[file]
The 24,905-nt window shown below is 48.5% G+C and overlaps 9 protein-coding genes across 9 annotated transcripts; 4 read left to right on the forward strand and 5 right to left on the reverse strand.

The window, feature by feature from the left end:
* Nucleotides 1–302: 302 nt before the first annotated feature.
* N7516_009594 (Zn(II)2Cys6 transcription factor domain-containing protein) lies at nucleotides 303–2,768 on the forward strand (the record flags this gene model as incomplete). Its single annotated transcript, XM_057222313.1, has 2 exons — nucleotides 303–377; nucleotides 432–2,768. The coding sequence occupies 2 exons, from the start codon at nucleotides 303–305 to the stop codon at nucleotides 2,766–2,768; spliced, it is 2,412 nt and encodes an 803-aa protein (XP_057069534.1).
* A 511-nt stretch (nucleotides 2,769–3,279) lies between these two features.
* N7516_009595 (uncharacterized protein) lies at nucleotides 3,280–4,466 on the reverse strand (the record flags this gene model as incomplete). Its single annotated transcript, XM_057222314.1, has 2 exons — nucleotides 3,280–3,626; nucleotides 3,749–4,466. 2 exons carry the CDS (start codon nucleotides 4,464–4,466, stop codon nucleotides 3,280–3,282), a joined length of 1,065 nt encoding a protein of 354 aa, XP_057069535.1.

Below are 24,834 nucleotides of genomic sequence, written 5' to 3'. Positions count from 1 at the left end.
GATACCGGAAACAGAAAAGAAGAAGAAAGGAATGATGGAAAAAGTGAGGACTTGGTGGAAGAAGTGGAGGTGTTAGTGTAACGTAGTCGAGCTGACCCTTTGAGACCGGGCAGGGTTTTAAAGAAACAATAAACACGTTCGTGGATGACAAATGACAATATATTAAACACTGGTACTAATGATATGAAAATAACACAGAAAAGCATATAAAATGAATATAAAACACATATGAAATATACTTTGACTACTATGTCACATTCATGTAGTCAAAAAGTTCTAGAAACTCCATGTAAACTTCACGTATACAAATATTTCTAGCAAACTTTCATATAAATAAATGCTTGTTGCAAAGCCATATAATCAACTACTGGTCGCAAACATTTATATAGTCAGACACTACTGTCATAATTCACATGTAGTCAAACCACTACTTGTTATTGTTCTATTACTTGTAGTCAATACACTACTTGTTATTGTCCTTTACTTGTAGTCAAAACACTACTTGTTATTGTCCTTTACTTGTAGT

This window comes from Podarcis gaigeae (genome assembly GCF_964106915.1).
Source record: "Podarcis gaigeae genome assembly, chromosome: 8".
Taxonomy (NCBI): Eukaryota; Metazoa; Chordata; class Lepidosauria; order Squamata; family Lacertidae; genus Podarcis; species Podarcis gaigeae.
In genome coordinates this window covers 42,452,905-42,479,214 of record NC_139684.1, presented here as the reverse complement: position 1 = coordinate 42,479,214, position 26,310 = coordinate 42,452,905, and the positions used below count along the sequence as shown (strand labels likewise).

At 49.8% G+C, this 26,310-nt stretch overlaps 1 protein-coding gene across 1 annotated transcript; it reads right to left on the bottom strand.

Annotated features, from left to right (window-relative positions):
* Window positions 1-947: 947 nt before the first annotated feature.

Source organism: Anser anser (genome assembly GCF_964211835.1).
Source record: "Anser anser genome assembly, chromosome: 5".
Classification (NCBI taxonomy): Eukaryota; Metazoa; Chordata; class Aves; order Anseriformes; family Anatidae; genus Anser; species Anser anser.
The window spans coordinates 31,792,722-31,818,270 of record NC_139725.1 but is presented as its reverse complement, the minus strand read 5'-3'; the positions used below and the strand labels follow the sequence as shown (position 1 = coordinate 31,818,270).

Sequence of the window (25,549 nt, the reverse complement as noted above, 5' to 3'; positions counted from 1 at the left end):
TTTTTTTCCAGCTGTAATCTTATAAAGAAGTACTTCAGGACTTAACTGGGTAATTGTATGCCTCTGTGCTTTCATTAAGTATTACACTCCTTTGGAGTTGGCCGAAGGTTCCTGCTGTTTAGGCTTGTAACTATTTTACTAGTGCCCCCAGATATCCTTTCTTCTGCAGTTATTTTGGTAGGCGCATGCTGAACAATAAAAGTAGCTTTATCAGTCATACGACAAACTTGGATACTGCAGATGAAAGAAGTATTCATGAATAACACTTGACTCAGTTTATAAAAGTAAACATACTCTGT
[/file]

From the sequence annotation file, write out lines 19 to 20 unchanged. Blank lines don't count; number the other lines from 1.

The window spans coordinates 31,792,722-31,818,270 of record NC_139725.1 but is presented as its reverse complement, the minus strand read 5'-3'; the positions used below and the strand labels follow the sequence as shown (position 1 = coordinate 31,818,270).

Sequence of the window (25,549 nt, the reverse complement as noted above, 5' to 3'; positions counted from 1 at the left end):